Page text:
Protection of Prior Learning in Complex Consumer Learning Environments
As a product category evolves, consumers have the opportunity to learn a series of feature-benefit associations. Initially, consumers learn that some features predict a critical benefit, whereas other features do not. Subsequently, consumers have the opportunity to assess if previously predictive features, or novel features, predict new product benefits. Surprisingly, later learning is characterized by attenuated learning about previously predictive features relative to novel features. This tendency to ignore previously predictive features is consistent with a desire to protect prior learning. (c) 2007 by JOURNAL OF CONSUMER RESEARCH, Inc..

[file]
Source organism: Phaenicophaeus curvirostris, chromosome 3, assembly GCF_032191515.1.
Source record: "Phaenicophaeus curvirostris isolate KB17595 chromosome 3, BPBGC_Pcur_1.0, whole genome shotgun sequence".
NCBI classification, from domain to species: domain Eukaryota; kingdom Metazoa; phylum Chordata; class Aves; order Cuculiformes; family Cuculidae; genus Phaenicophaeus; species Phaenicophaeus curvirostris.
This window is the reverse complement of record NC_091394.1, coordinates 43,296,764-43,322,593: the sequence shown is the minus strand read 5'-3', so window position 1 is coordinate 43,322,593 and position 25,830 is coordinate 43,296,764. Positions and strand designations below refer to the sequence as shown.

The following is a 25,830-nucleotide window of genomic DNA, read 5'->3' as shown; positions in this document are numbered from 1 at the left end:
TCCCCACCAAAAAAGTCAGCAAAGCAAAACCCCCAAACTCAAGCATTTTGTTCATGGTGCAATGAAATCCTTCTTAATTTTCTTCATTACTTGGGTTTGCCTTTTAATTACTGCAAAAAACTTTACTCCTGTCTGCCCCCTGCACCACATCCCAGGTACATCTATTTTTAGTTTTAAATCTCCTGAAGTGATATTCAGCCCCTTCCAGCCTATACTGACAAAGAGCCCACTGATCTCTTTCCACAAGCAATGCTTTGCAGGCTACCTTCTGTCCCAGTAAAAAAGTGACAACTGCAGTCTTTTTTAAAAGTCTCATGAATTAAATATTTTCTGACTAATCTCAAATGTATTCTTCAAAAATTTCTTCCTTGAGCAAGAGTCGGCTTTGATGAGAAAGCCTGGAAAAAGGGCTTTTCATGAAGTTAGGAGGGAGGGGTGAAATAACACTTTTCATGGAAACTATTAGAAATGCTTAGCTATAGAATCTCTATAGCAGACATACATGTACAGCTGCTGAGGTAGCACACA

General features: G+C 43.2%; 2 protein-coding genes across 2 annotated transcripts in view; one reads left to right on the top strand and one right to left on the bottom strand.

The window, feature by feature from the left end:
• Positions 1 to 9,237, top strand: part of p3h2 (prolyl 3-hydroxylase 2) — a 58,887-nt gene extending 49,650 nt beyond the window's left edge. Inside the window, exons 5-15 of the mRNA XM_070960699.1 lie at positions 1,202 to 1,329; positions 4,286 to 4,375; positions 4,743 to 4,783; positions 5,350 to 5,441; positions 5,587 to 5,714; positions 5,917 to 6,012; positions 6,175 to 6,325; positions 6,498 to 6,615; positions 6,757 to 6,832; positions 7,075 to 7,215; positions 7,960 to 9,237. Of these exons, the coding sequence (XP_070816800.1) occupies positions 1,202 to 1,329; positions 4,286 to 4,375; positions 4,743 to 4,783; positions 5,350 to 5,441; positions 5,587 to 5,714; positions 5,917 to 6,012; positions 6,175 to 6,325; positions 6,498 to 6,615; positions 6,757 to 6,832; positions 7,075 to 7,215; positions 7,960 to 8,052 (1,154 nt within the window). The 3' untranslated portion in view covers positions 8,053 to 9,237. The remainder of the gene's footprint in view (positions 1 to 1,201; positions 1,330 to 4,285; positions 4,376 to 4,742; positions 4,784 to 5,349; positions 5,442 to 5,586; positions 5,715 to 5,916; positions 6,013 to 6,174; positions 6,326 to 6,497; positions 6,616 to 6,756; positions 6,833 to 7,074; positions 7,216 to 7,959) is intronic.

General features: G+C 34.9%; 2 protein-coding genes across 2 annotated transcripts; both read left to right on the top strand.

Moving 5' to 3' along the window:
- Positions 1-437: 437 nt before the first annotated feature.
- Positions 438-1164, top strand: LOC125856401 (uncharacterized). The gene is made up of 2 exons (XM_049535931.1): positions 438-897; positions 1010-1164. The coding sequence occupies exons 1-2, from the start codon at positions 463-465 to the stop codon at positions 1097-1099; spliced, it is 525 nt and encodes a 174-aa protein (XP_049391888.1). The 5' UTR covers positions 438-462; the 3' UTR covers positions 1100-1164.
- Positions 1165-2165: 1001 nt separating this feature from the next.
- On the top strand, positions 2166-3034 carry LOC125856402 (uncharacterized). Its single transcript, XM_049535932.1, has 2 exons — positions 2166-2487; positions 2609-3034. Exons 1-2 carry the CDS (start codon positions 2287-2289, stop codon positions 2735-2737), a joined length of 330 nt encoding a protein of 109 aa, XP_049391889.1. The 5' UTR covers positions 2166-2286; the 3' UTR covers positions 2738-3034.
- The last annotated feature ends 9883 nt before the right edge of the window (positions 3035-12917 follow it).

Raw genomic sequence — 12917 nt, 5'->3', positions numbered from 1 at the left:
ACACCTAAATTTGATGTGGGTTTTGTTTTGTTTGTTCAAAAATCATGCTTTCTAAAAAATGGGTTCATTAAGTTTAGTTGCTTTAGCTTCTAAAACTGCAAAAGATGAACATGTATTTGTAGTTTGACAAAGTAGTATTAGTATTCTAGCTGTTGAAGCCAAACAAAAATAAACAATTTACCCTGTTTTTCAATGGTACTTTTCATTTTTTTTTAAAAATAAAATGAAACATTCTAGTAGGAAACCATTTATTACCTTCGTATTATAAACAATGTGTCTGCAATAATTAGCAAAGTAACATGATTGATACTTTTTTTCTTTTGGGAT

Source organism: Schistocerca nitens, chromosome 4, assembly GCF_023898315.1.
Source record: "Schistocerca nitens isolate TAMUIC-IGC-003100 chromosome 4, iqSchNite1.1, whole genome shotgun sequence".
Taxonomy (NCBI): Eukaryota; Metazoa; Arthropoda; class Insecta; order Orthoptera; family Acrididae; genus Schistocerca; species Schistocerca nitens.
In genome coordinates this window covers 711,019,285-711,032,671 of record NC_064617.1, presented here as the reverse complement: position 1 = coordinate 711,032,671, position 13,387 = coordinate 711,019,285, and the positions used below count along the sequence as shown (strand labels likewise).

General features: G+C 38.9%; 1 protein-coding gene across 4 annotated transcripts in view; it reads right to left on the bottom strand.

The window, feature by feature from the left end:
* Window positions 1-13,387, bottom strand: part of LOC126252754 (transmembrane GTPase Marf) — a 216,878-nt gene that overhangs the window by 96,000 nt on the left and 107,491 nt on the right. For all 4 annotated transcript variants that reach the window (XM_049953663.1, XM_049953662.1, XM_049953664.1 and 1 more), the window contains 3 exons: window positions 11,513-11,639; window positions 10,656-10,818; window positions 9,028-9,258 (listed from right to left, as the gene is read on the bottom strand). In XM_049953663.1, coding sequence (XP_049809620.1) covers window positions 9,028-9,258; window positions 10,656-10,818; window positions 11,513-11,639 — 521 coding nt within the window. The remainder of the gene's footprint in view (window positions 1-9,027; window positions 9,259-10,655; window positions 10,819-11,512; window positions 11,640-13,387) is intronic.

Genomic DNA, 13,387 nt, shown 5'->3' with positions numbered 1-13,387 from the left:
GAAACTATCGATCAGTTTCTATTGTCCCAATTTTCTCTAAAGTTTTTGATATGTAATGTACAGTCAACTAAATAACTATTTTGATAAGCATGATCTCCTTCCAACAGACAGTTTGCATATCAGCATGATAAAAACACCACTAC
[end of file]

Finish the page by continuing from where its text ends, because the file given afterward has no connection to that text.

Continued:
When requesting a correction, please mention this item's handle: RePEc:ucp:jconrs:v:34:y:2008:i:6:p:850-864. See general information about how to correct material in RePEc.
For technical questions regarding this item, or to correct its authors, title, abstract, bibliographic or download information, contact: (Journals Division)
If references are entirely missing, you can add them using this form.